Sunday, 28 August 2016
…to know the love of Christ which passes knowledge; that you may be filled with all the fullness of God. Ephesians 3:19
The verse here forms a play on the words “know” and “knowledge” which form a paradox, and yet which reveal certain truths. Paul, filled with a desire to express the infinite nature of what God has done for us, had just given one paradox. It is that we –
“…may be able to comprehend with all the saints what is the width and length and depth and height…” (3:18)
It is impossible to comprehend that which is infinite. And so he stopped as if gasping and then moved on to this verse. He desires that we are “to know the love of Christ which passes knowledge.” The “to know” indicates learning through experience. This is in the aorist tense. The “knowledge” indicates having grasped what should be known. However, if what should be known is infinite, then we cannot ever fully learn through experience what we are being asked to know. What he is saying then is that we are to learn through continued experience, at any given time, what God is revealing of Himself in the love of Christ. As Charles Ellicott states it –
“…so that they may always go on from faith to faith, from knowledge to knowledge, and yet find new depths still to be fathomed.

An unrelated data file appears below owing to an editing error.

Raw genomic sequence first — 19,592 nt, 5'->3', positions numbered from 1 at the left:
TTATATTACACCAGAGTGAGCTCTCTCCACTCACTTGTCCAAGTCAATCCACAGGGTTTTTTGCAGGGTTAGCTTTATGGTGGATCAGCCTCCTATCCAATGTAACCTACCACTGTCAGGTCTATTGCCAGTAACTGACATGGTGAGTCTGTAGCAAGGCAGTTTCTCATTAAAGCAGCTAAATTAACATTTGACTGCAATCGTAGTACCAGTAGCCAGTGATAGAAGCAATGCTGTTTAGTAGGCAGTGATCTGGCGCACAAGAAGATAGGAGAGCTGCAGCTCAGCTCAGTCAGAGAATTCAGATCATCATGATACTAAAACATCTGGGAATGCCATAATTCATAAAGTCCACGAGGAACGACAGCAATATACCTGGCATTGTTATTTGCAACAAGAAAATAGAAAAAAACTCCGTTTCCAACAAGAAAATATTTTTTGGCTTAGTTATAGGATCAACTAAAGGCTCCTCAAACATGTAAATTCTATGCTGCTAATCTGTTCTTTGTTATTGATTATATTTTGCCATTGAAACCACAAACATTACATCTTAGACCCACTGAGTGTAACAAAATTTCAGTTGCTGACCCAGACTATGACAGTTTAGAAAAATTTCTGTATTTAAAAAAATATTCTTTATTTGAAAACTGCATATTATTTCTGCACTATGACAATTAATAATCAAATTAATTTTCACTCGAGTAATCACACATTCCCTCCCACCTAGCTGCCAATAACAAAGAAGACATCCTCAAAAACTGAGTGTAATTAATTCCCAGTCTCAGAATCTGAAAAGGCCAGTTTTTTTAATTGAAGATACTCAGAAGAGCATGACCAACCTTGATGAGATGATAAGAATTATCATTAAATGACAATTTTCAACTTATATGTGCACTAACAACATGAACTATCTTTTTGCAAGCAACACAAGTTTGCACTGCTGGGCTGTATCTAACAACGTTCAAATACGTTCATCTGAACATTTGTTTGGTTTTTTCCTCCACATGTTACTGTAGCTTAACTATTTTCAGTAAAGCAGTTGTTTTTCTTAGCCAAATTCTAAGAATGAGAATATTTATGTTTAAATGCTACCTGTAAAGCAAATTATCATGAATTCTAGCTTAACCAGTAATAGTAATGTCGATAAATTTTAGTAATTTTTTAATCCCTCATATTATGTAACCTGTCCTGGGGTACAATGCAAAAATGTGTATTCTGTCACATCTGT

Like the air that fills the bellows, so the love of Christ should fill the mind and soul, and yet there is an inexpressible amount of air on the outside, still untapped. And so we should again fill our mind and soul in order to obtain more knowledge. And then we should repeat this process again and again, for all eternity – ever striving to grasp what can never be truly understood. No matter how long we live in the ages of ages to come, we will still be finite. We will never entirely attain the full knowledge of the love of God in Christ.
However, we should forever continue to pursue it so that we “may be filled with all the fullness of God.” Again, it is another paradoxical statement. How can one who is finite be filled with the infinite? Though it is impossible, it is what we are being asked to do. Again, an aorist verb is used for “filled.” We should be like the open vessel into which is poured the stream of flowing water. Though the water spills out the top, new water comes in to replace it, filling and filling until the eternal ages have come and gone and yet the flow keeps coming.
This is the splendor of what God offers to reveal to us as we contemplate His infinite goodness towards us in Christ Jesus. And this is what Paul asks us to know and to be filled with.
Life application: Let the goodness of God in all its fullness come and fill you, even to overflowing, and then… let Him continue to fill you some more. Never cease being filled with the glorious love of God in Christ Jesus.
Lord God, we are like clay pitchers, empty and dry. And You are the source of the eternally flowing Water of life. Fill us so that we might be filled, and never cease filling us with the infinite knowledge of Your love for us which is found in Jesus Christ our Lord. Though the ages will come and go, we will never have received all of the filling that we can obtain. Give us wisdom to pursue You now and always, drawing near to You to be filled with this precious Water of life; this infinite outpouring of Your love. Amen.